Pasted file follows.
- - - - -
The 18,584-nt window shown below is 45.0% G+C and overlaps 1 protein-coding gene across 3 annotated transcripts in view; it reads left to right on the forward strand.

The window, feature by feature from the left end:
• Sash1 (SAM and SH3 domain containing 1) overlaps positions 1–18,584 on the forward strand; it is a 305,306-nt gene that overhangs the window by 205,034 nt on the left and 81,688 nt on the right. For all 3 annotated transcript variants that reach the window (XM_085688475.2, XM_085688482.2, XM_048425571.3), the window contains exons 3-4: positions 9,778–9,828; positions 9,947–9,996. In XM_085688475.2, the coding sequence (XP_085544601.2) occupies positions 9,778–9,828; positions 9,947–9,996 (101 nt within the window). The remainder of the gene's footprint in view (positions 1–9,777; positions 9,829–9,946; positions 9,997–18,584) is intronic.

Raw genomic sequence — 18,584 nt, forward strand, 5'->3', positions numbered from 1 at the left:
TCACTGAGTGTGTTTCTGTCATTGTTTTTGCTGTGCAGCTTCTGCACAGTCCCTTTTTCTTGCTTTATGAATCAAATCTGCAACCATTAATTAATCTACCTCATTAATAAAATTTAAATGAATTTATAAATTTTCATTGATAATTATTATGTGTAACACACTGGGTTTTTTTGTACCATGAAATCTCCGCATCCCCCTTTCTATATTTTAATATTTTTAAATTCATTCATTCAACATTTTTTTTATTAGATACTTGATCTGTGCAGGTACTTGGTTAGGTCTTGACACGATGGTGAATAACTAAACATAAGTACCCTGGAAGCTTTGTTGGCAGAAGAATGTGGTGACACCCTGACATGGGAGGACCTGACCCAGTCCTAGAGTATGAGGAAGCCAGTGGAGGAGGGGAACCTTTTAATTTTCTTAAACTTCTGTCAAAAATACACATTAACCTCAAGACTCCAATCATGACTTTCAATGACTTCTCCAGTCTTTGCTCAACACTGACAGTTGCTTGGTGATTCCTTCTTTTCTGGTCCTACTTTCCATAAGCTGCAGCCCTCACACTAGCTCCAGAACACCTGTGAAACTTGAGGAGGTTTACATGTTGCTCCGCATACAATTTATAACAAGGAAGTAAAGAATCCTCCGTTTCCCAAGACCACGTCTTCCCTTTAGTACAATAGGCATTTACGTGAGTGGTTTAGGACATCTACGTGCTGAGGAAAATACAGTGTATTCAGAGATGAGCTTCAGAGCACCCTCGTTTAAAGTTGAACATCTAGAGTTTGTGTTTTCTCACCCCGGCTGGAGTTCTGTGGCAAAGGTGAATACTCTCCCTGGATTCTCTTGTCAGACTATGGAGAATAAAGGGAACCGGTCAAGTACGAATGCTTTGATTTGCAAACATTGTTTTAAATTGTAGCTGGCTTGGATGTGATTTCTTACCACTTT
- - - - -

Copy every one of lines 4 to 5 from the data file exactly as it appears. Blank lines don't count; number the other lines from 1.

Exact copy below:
Raw genomic sequence — 18,584 nt, forward strand, 5'->3', positions numbered from 1 at the left:
TCACTGAGTGTGTTTCTGTCATTGTTTTTGCTGTGCAGCTTCTGCACAGTCCCTTTTTCTTGCTTTATGAATCAAATCTGCAACCATTAATTAATCTACCTCATTAATAAAATTTAAATGAATTTATAAATTTTCATTGATAATTATTATGTGTAACACACTGGGTTTTTTTGTACCATGAAATCTCCGCATCCCCCTTTCTATATTTTAATATTTTTAAATTCATTCATTCAACATTTTTTTTATTAGATACTTGATCTGTGCAGGTACTTGGTTAGGTCTTGACACGATGGTGAATAACTAAACATAAGTACCCTGGAAGCTTTGTTGGCAGAAGAATGTGGTGACACCCTGACATGGGAGGACCTGACCCAGTCCTAGAGTATGAGGAAGCCAGTGGAGGAGGGGAACCTTTTAATTTTCTTAAACTTCTGTCAAAAATACACATTAACCTCAAGACTCCAATCATGACTTTCAATGACTTCTCCAGTCTTTGCTCAACACTGACAGTTGCTTGGTGATTCCTTCTTTTCTGGTCCTACTTTCCATAAGCTGCAGCCCTCACACTAGCTCCAGAACACCTGTGAAACTTGAGGAGGTTTACATGTTGCTCCGCATACAATTTATAACAAGGAAGTAAAGAATCCTCCGTTTCCCAAGACCACGTCTTCCCTTTAGTACAATAGGCATTTACGTGAGTGGTTTAGGACATCTACGTGCTGAGGAAAATACAGTGTATTCAGAGATGAGCTTCAGAGCACCCTCGTTTAAAGTTGAACATCTAGAGTTTGTGTTTTCTCACCCCGGCTGGAGTTCTGTGGCAAAGGTGAATACTCTCCCTGGATTCTCTTGTCAGACTATGGAGAATAAAGGGAACCGGTCAAGTACGAATGCTTTGATTTGCAAACATTGTTTTAAATTGTAGCTGGCTTGGATGTGATTTCTTACCACTTT